Last year ended with a positive sign from small employers. In December, the SurePayroll Scorecard hiring index climbed 15 points to 10,442. "It's one of the few up months we had all year, and that's real movement," says Michael Alter, president of the Glenview, Illinois, payroll service that compiles data for the index from its small-business customers. "That, to me, was a very encouraging sign."
For the past two years, however, small-business employment has been flat, with 2006 showing a 0.2 percent decline from 2005, and 2005 up just 0.3 percent from 2004. Salaries, meanwhile, leveled off in December after increasing strongly throughout the year. The SurePayroll Pay Index ended at 1,018, unchanged from November but up 7.4 percent for the year. The average salary hit $31,292.
Though a strong pay hike on top of flat employment growth may sound ominous, Alter notes that the recent hiring lull follows a strong 4.4 percent rise in 2004. And 2006's soaring salaries follow sharp drops in 2004 and a smaller decline in 2005. "If you look at it over two years, you see more hiring since 2004, but [no] dramatic changes in salaries," he says. In fact, salaries today are close to where they were when 2004 began.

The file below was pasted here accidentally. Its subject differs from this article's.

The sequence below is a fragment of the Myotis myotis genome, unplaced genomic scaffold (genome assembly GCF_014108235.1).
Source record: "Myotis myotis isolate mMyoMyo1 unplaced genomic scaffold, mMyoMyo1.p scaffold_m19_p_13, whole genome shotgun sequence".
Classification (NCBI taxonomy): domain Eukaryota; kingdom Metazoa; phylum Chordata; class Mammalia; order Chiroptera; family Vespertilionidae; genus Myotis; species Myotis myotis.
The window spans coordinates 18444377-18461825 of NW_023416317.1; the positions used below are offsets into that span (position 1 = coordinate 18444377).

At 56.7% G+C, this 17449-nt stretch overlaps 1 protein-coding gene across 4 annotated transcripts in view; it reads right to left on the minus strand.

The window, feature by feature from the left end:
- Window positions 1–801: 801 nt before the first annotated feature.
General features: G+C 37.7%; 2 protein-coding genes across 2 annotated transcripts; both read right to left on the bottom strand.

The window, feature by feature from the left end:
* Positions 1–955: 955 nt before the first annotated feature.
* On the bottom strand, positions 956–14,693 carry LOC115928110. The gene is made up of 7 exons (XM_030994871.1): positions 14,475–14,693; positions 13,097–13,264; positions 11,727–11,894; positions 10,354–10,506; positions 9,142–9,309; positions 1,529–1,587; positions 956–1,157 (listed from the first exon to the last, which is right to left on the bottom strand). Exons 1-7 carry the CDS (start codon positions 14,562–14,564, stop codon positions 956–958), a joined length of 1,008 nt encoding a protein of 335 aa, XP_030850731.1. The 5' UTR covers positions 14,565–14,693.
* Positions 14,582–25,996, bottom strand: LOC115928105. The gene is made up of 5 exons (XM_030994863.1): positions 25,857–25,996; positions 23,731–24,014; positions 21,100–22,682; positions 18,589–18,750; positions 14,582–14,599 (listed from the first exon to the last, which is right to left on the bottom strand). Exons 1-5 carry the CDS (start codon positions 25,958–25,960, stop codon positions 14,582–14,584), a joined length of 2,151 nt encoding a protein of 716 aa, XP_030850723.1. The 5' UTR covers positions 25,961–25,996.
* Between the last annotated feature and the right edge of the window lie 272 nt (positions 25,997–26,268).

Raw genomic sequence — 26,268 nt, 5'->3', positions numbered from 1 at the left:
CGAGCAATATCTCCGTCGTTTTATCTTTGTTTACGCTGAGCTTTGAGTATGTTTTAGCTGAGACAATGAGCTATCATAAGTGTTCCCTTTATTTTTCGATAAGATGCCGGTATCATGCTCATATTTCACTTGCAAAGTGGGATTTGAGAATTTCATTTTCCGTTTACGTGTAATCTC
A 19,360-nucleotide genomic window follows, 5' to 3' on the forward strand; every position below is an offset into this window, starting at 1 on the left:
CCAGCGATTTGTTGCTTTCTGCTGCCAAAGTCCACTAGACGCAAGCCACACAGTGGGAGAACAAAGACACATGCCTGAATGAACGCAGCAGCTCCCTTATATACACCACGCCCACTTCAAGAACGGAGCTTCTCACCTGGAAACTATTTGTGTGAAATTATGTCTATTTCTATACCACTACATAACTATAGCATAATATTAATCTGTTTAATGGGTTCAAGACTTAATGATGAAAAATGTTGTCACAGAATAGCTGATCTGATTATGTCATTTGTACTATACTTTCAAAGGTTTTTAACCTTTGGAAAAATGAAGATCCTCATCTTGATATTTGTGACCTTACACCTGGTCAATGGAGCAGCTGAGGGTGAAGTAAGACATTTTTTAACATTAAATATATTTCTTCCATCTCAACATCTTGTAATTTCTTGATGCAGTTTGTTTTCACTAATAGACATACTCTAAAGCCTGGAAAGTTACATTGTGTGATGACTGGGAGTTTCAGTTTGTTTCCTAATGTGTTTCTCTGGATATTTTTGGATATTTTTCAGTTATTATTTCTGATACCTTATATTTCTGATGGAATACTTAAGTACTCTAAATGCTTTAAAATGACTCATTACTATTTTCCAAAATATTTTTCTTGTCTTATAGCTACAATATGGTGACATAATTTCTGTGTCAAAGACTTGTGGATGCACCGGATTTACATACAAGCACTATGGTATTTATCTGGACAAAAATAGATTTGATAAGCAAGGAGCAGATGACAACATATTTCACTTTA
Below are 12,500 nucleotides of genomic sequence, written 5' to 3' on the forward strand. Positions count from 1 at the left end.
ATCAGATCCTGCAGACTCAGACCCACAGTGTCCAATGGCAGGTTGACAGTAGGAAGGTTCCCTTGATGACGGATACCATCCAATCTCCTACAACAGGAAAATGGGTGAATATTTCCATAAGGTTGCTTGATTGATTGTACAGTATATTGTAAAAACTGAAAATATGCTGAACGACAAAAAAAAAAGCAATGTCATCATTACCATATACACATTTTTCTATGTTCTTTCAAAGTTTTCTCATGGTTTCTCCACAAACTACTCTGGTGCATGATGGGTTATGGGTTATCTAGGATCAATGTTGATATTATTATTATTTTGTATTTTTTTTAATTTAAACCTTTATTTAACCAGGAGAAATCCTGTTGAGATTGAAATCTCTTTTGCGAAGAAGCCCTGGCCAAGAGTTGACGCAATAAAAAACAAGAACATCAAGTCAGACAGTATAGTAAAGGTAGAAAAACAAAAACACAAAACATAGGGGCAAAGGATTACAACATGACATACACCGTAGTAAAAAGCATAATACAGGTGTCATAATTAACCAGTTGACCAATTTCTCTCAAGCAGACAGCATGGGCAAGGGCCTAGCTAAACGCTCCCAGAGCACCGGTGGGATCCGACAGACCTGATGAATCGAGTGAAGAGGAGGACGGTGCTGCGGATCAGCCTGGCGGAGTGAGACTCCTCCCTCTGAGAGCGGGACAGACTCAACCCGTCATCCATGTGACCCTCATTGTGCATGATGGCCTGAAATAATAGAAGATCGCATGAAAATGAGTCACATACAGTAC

One distinct trend emerged in hiring subcontractors. The SurePayroll Contractor Index increased a robust 4.6 percent for the year. "That is another positive sign that people are starting to look at growing small businesses again," says Alter. If interest rates and costs for energy, materials and health care fall or remain relatively stable, he believes small business may soon return to hiring permanent employees somewhat more actively, adding, "We're cautiously optimistic about 2007."